Dear Doctor: Can lutein really help prevent, or treat, macular degeneration?
Dear Reader: Age-related macular degeneration, or AMD, is the leading cause of irreversible blindness in the elderly. It's a progressive disease affecting the macula, the central portion of the retina involved with central vision. Changes linked to AMD generally begin after the age of 40, and estimates suggest that approximately 50 million people worldwide suffer from some form of AMD. Further, rates of people with late stages of AMD are increasing.
Research has long suggested that diets high in lutein -- an antioxidant related to beta-carotene and vitamin A -- could reduce the risk of the disease. Like its better-known cousins, lutein is one of nearly 700 organic pigments called carotenoids that absorb light energy and act as antioxidants in plants, bacteria, fungi and algae. A special characteristic of lutein -- and of another carotenoid, zeaxanthin -- is that they accumulate in the retina of the eye and help form retinal macular pigment. This pigment absorbs damaging blue and near-ultraviolet light and thus protects the macula from light injury. In addition, these carotenoids' antioxidant effects help protect the eye from various types of damage.
A typical American diet contains 1 to 2 daily milligrams of lutein. It's found in high amounts in spinach, kale, parsley and romaine lettuce. It is found in lesser amounts in pistachios, asparagus, broccoli, green beans and eggs. One interesting aspect of eggs is that the fat content of eggs allows for better absorption of both lutein and zeaxanthin. Also, cooking oils and oils in salad dressing can increase the absorption of dietary lutein and zeaxanthin.
A 2012 analysis of six studies evaluated whether diets high in lutein and zeaxanthin had any effect on macular degeneration. The participants in the studies were followed from five to 18 years. None of the studies found any impact on the early changes associated with macular degeneration. However, the four studies that assessed impact on more advanced macular degeneration showed a 26 percent reduction among people with the highest dietary intake of lutein and zeaxanthin compared to those with the lowest intake.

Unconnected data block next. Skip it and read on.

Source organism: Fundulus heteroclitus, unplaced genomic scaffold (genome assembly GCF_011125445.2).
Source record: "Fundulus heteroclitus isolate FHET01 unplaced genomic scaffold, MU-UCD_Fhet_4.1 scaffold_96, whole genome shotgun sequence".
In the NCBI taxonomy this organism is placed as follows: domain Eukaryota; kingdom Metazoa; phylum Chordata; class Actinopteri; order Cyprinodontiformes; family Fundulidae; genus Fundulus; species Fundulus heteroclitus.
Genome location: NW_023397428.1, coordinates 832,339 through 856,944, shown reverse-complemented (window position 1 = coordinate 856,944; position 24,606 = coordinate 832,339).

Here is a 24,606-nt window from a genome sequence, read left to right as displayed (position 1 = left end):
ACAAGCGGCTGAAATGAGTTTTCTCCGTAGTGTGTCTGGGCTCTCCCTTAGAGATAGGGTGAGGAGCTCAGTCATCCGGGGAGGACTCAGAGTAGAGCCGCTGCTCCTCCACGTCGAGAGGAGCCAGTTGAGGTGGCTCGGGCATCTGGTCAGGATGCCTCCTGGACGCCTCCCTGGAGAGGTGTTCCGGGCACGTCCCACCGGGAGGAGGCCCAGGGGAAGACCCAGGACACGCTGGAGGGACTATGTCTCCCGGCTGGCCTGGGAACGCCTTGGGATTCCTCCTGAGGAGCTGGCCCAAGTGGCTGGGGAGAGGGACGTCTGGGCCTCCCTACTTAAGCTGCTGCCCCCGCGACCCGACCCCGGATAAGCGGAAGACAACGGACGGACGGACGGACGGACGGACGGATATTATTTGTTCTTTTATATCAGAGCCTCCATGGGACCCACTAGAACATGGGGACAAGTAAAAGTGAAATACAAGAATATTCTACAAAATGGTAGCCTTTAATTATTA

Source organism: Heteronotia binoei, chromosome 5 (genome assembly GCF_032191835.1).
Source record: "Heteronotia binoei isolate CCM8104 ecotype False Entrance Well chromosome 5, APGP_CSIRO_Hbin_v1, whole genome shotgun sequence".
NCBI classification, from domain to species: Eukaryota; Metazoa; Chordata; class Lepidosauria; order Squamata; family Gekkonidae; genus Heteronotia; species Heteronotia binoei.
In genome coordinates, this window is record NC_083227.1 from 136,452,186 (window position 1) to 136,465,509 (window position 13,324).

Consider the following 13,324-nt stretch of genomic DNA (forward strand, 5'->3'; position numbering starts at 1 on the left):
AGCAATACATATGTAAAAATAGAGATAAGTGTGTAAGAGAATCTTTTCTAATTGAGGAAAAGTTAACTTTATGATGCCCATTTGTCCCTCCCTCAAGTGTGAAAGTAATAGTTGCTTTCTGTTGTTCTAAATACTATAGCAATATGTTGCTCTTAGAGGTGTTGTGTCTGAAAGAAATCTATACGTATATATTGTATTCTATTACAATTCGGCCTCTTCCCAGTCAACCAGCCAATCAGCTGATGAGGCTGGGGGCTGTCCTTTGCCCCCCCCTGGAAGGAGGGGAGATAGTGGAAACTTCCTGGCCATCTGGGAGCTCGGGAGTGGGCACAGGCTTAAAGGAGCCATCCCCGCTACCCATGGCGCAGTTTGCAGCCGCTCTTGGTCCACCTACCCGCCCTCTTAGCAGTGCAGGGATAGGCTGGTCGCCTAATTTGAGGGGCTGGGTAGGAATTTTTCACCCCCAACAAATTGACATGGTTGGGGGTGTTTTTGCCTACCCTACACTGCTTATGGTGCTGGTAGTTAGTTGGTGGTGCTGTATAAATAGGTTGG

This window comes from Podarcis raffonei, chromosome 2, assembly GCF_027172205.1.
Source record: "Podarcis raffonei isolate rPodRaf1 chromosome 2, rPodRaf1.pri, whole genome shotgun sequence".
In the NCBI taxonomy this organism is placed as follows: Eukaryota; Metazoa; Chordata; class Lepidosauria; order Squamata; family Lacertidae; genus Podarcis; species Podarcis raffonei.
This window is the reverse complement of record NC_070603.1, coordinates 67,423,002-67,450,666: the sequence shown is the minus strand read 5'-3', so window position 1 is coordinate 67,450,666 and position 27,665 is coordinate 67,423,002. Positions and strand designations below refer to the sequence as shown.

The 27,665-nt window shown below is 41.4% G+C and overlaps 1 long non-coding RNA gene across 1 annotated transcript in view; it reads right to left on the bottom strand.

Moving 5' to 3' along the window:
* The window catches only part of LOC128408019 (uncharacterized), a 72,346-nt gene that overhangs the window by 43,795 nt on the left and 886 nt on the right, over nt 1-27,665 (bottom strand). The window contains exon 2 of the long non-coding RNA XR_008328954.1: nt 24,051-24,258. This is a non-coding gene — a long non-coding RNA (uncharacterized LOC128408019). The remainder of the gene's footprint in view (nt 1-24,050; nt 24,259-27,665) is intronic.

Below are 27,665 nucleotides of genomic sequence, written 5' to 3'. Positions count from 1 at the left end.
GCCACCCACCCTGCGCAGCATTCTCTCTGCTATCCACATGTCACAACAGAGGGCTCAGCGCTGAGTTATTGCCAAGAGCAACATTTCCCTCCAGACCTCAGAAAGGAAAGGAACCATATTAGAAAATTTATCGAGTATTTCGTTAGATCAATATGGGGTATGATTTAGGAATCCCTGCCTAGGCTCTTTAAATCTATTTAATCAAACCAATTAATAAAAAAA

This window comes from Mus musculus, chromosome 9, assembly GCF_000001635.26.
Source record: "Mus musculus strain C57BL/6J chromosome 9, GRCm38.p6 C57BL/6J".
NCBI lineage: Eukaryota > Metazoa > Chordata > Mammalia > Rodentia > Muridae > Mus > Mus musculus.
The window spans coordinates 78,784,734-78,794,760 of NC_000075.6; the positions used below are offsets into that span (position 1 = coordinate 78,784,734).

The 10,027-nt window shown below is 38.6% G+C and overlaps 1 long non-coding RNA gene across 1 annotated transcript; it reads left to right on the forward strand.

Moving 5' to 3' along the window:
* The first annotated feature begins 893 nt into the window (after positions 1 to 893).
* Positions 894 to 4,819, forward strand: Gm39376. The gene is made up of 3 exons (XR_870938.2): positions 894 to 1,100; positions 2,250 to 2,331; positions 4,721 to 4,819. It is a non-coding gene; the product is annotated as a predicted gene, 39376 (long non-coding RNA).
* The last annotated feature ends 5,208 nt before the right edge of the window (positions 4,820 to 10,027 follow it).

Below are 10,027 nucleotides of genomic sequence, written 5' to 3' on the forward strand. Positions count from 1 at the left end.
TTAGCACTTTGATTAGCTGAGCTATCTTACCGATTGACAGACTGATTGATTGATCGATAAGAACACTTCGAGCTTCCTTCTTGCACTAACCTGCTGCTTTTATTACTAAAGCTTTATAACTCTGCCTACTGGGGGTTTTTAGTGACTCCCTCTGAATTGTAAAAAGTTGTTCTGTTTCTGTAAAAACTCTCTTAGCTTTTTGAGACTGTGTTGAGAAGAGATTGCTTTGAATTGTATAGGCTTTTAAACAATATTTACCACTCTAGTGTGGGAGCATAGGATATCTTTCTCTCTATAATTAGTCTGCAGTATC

The evidence for supplement use is less clear. One study, known as AREDS2, assessed the impact of 10 milligrams of lutein and 2 milligrams of zeaxanthin in supplement form among 4,203 adults over the age of 50 who already had the beginning stages of macular degeneration. After five years, those who took lutein and zeaxanthin had a 10 percent reduction in the rate of advanced AMD. Note that the study didn't include those without macular degeneration.
It's clear that lutein is helpful in the diet, but in regard to the prevention of macular degeneration, there is thus far insufficient evidence that taking a lutein supplement makes a difference for most people.
If you have been diagnosed with AMD or have a genetic susceptibility to the disease, you should certainly boost your dietary intake of lutein and zeaxanthin by increasing the amount of spinach, kale, lettuce and eggs in your diet. You should also exercise regularly and, of course, not smoke.
If you already have the early stages of macular degeneration, you should not only increase your dietary intake, you should consider supplements of both lutein and zeaxanthin.
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